HC Deb 05 July 1993 vol 228 cc49-50W
Mr. Wallace

To ask the Secretary of State for Scotland (1) what arrangements he intends to put in place to secure the emergency carriage by air ambulances in Scotland of blood and other emergency medical products; and if he will make a statement;

(2) what were the medical qualifications of the Scottish ambulance service staff who dealt with the request for the transport of emergency blood products by air ambulance to Shetland on 17 June;

(3) what arrangements were in place on 17 June for persons to contact the medical director of the Scottish ambulance services by telephone out of office hours, and what changes are proposed in these arrangements.

Mr. Lang

[holding answer 24 June 1993]: It is for the Scottish blood transfusion service to supply blood or blood products requested by hospitals and to decide on the appropriate transport arrangements for delivery of these both for routine situations and in emergencies.

Air ambulances are primarily tasked to collect or carry patients to hospital at the request of clinicians and are equipped accordingly. In a life saving situation and where it would be sensible and cost effective to do so, there is no reason why an air ambulance should not be used to carry blood or blood products for emergency medical treatment. This is a matter for arrangement between the Scottish blood transfusion service and the Scottish ambulance service which are divisions of the Common Services Agency.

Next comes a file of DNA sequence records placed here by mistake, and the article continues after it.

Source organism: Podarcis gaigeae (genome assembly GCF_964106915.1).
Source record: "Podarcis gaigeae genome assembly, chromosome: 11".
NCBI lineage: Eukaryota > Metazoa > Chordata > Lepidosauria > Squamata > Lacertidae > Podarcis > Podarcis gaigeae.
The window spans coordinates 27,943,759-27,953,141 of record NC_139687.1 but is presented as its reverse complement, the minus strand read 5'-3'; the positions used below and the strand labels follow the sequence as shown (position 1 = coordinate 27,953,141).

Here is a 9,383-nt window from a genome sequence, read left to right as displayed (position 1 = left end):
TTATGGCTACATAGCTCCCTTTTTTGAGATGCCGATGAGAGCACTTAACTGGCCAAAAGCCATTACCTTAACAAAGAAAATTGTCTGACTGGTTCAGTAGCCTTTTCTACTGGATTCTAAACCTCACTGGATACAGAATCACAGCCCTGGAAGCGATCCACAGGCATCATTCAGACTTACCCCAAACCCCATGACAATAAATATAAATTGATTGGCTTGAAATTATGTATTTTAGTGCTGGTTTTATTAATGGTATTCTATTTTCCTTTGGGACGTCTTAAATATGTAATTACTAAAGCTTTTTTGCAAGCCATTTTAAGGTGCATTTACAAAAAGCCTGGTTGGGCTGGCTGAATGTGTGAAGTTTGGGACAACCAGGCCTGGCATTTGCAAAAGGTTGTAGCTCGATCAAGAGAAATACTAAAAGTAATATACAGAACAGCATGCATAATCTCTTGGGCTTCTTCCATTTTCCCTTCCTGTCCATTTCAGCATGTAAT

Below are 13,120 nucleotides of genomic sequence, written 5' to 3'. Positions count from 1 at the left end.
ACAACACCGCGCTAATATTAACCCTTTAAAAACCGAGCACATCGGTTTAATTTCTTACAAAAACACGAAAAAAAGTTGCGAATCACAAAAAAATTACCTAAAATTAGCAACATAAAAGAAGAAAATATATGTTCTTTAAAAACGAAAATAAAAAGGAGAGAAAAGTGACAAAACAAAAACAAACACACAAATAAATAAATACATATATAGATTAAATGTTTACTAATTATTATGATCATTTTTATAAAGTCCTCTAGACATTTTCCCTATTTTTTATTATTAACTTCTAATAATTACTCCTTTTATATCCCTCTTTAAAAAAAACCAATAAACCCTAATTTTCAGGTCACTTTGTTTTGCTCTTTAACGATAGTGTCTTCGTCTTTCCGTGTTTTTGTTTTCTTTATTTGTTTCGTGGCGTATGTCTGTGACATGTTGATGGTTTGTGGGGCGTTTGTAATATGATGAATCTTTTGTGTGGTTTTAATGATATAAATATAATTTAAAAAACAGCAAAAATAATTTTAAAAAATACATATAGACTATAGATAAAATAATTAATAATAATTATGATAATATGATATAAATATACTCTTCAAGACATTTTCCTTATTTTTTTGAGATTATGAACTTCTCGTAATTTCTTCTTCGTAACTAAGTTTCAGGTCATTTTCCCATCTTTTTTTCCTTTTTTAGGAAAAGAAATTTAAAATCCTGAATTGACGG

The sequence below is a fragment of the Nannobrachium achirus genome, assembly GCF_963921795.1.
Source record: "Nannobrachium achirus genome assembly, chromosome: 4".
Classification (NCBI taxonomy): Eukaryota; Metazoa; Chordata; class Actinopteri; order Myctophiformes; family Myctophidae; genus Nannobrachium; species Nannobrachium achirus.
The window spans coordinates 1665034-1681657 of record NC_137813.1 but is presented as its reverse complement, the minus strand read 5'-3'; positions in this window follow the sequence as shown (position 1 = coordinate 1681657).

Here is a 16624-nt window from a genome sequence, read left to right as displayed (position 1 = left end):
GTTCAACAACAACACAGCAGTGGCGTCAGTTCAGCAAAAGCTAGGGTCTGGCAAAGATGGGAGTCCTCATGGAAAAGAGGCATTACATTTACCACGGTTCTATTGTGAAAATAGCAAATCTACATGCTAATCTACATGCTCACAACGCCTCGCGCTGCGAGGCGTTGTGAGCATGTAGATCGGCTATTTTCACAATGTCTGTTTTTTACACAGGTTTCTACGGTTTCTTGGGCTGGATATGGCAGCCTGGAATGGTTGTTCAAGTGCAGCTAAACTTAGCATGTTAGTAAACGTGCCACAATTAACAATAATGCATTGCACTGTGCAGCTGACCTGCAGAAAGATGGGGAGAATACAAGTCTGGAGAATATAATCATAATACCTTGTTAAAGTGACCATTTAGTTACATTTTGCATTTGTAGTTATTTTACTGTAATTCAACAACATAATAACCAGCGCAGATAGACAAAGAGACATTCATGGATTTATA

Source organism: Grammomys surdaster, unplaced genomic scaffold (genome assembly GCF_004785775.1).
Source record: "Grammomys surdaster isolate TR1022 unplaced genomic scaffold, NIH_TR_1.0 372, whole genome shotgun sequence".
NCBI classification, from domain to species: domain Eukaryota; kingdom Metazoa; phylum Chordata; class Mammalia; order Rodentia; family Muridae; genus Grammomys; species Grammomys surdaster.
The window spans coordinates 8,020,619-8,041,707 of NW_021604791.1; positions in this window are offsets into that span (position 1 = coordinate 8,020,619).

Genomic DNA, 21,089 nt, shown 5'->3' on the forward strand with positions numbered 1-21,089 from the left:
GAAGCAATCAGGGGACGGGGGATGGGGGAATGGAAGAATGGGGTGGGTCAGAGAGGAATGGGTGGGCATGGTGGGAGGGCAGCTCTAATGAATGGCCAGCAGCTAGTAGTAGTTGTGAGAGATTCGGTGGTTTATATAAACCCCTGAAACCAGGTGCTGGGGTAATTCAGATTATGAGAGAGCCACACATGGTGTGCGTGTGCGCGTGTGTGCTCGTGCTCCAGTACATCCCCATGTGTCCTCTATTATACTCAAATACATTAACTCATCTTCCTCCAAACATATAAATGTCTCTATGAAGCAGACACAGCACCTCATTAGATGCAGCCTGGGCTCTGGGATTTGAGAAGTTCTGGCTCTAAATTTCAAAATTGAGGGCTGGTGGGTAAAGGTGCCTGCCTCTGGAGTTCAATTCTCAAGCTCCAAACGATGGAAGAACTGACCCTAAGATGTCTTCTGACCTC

A protocol has now been agreed to the effect that the Scottish ambulance service will transport blood or blood products by air ambulance when in the opinon of any clinician in the Scottish national blood transfusion service there is a serious risk to life and there is no other sensible or reasonable option available. The ambulance service will give such requests priority subject only to the emergency evacuation of patients.

Ambulance control staff do not have any medical qualifications but are able to seek medical advice when required from the medical director of the Scottish ambulance service who is an accident and emergency consultant and is on call 24 hours a day by radiopager.

In the event that he is unavailable, there is an arrangement with the accident and emergency department at the Aberdeen Royal infirmary to provide medical advice to the air desk controller. The arrangements on 17 June were in accordance with these procedures. No further changes are currently proposed but the position is kept under review.

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